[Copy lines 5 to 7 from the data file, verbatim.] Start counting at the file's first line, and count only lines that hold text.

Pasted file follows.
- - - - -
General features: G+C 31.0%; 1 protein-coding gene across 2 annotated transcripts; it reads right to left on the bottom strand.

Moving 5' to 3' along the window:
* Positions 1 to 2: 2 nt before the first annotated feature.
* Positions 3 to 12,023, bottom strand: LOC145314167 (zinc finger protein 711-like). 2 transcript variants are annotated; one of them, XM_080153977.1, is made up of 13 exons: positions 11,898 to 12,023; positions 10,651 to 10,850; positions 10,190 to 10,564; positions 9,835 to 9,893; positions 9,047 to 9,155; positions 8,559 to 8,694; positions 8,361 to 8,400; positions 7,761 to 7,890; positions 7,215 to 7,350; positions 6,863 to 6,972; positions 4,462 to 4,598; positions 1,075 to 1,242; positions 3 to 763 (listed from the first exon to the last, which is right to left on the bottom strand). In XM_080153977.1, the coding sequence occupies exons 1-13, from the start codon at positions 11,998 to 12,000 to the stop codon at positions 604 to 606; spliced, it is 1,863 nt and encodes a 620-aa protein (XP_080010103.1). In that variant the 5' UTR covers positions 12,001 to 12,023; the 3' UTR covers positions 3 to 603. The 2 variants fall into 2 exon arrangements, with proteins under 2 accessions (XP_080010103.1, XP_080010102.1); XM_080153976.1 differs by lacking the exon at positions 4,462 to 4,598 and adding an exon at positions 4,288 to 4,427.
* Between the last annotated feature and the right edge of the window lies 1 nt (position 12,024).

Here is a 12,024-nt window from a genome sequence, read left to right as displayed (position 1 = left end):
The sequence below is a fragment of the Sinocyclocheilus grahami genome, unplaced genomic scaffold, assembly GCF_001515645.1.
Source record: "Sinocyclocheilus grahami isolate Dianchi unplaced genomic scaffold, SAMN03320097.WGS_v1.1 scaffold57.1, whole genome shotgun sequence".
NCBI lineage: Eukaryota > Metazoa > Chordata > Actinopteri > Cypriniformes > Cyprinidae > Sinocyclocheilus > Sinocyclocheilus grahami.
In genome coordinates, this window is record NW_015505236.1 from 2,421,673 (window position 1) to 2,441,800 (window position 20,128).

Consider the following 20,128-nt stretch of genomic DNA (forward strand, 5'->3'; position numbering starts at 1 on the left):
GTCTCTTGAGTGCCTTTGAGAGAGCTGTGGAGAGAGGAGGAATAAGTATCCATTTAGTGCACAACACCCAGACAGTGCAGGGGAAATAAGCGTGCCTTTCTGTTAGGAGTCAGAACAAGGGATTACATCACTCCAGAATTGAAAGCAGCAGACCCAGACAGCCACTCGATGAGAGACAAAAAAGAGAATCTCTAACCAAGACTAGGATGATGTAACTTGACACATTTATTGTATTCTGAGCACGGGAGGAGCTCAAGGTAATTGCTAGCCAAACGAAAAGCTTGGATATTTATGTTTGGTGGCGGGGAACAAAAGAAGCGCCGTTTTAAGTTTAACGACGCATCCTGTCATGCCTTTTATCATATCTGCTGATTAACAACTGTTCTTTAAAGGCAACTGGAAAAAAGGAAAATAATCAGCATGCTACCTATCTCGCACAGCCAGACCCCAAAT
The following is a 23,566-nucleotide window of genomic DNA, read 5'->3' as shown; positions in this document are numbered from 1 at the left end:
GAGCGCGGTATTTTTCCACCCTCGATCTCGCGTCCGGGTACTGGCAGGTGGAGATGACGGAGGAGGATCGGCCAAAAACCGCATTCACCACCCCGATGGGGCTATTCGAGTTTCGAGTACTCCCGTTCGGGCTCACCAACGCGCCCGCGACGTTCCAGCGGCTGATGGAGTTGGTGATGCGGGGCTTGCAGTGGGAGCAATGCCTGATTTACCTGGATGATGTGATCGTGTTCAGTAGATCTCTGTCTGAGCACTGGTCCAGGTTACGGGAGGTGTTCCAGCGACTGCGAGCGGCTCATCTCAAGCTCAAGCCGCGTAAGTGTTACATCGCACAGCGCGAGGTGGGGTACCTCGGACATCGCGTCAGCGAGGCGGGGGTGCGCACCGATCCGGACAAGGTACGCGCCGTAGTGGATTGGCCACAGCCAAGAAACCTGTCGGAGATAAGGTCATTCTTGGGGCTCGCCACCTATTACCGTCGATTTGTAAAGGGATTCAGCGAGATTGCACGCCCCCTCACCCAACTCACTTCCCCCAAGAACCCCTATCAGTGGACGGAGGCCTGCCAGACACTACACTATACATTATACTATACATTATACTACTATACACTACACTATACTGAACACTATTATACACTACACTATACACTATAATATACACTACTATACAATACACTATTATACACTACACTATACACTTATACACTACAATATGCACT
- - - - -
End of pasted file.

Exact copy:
* Between the last annotated feature and the right edge of the window lies 1 nt (position 12,024).

Here is a 12,024-nt window from a genome sequence, read left to right as displayed (position 1 = left end):
The sequence below is a fragment of the Sinocyclocheilus grahami genome, unplaced genomic scaffold, assembly GCF_001515645.1.